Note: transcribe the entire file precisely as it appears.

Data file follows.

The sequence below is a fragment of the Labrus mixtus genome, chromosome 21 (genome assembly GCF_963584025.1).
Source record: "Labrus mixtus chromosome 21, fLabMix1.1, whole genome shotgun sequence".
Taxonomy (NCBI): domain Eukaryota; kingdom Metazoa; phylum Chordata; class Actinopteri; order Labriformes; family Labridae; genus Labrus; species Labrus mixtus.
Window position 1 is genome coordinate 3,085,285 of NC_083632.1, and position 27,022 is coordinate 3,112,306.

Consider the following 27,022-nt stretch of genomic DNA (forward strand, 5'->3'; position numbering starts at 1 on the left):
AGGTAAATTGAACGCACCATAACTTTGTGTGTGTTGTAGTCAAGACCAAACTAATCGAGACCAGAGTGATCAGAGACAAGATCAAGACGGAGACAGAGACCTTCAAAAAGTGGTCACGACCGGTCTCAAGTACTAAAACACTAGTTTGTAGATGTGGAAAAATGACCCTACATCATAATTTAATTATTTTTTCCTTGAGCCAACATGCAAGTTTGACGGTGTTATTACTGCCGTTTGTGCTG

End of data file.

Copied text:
The sequence below is a fragment of the Labrus mixtus genome, chromosome 21 (genome assembly GCF_963584025.1).
Source record: "Labrus mixtus chromosome 21, fLabMix1.1, whole genome shotgun sequence".
Taxonomy (NCBI): domain Eukaryota; kingdom Metazoa; phylum Chordata; class Actinopteri; order Labriformes; family Labridae; genus Labrus; species Labrus mixtus.
Window position 1 is genome coordinate 3,085,285 of NC_083632.1, and position 27,022 is coordinate 3,112,306.

Consider the following 27,022-nt stretch of genomic DNA (forward strand, 5'->3'; position numbering starts at 1 on the left):
AGGTAAATTGAACGCACCATAACTTTGTGTGTGTTGTAGTCAAGACCAAACTAATCGAGACCAGAGTGATCAGAGACAAGATCAAGACGGAGACAGAGACCTTCAAAAAGTGGTCACGACCGGTCTCAAGTACTAAAACACTAGTTTGTAGATGTGGAAAAATGACCCTACATCATAATTTAATTATTTTTTCCTTGAGCCAACATGCAAGTTTGACGGTGTTATTACTGCCGTTTGTGCTG